“ We need to go behind the innovation and beyond the imagination. Sometimes you have to forget the limits to set new ones. Our collaborators push us, and us, them, in hopes of creating a springboard for the future and the generations that will continue the conversation. There is no finish line ” …… John Hoke
For Milan Design Week 2016, Nike commissioned a number of progressive contemporary designers to explore movement through various mediums, inspired by the on-going pursuit of natural motion and marking but a moment in the conversation, in the endless exploration and endless learning of the non-perfect, non-linear creative process.
Seven projects inspired by the theme, “The Nature of Motion” were instigated by international designers – Lindsey Adelman, Zaven, Martino Gamper, Greg Lynn, Bertjan Pot, Sebastian Wrong and Clara von Zweigbergk & Shane Schneck
Each designer interpreted the theme, creating design objects that played with ideas of balance, human resilience and sound.
The display, which crossed multiple media and sensory experiences, tackled many concepts within form and function and even utilised some of their proprietary Nike materials ( like Flyknit )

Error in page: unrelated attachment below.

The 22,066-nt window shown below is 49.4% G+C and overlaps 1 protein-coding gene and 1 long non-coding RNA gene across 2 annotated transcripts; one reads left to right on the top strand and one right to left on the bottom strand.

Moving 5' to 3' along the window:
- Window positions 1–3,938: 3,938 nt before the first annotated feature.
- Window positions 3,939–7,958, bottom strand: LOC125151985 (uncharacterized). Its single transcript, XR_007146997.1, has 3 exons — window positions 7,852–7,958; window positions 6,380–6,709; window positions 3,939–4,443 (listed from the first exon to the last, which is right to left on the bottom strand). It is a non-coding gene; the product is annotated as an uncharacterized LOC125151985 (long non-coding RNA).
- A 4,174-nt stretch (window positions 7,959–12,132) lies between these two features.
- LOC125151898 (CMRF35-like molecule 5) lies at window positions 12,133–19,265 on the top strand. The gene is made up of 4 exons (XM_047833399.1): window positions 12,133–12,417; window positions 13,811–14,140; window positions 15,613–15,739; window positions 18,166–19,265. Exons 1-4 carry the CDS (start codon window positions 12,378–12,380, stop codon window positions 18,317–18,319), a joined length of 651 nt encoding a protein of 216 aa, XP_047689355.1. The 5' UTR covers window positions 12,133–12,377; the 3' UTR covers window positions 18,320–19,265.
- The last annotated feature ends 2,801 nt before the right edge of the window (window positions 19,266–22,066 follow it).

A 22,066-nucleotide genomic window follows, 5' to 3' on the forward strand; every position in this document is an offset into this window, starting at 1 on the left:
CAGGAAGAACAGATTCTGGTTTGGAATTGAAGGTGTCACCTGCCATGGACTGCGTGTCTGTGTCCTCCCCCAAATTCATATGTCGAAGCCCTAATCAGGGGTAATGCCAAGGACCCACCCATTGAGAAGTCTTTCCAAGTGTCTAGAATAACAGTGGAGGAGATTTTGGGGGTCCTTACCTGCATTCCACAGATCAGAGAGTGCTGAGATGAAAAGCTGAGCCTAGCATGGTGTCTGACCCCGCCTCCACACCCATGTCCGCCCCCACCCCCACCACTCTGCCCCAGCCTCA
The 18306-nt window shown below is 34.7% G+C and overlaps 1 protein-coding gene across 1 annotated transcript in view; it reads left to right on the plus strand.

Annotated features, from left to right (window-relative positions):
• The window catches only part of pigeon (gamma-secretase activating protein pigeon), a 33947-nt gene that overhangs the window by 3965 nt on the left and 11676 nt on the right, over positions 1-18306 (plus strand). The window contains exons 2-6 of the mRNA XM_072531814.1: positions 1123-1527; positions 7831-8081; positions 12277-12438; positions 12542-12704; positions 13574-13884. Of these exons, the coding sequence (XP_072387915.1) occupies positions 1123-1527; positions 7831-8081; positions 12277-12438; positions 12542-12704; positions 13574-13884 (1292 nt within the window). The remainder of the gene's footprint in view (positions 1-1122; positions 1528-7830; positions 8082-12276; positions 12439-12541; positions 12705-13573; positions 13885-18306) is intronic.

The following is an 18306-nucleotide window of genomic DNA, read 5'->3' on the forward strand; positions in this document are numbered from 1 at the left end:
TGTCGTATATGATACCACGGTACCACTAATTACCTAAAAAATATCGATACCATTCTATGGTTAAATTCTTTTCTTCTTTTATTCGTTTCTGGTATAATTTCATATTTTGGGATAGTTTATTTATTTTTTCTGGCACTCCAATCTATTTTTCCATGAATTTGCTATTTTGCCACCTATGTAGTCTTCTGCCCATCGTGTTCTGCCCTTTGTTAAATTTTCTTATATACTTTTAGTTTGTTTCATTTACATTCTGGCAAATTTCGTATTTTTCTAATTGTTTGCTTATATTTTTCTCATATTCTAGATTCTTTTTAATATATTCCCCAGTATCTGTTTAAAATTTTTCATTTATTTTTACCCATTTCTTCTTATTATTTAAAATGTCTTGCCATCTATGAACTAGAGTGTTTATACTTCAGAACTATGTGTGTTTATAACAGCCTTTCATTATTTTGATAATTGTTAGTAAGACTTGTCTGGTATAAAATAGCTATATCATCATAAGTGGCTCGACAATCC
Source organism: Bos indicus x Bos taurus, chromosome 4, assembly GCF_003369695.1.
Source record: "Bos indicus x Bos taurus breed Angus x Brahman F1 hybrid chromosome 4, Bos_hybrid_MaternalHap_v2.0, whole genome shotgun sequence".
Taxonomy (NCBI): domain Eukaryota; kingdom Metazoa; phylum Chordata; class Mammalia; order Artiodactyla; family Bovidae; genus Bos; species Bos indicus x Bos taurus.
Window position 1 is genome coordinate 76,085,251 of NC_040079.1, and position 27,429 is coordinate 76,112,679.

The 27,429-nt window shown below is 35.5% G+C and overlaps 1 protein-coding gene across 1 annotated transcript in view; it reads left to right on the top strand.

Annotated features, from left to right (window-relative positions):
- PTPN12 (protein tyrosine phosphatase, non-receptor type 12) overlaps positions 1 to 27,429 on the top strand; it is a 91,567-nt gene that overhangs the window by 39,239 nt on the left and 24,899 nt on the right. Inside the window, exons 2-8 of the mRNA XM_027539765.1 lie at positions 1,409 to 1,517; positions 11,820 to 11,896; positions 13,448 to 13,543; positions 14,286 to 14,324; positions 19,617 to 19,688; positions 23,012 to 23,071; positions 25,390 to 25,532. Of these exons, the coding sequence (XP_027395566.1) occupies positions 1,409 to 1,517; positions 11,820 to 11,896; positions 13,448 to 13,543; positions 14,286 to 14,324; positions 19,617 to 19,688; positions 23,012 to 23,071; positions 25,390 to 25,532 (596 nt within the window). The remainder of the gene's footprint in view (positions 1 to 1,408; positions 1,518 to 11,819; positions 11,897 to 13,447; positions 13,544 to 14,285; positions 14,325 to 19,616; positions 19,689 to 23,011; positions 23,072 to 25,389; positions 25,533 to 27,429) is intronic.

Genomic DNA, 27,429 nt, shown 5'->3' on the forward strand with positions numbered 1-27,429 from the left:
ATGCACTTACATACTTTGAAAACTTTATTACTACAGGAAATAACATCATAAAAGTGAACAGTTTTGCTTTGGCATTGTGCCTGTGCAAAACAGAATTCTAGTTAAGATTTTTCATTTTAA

Motion, of course, is the through-line, whether that’s the motion of a drumstick on a Flyknit kit or a collaborative seating study that requires cognitive engagement in order for the user to achieve balance.
There was an educational aspect to everything which required a more thorough examination of everything presented, yet it didn’t take away any of the charm or wonder.
Brand-led exhibitions are often a difficult sell – but Nike’s effort was a very successful one.
The brief was simple (explore the idea of natural motion) and the participating designers responded with gusto.
“ The future is all about haptic intelligence, it’s about enabling the body to gather information not just from sight and sound but also from feel. The Nature of Motion reflects this approach. ” ……. John Hoke
Flyknit drum kit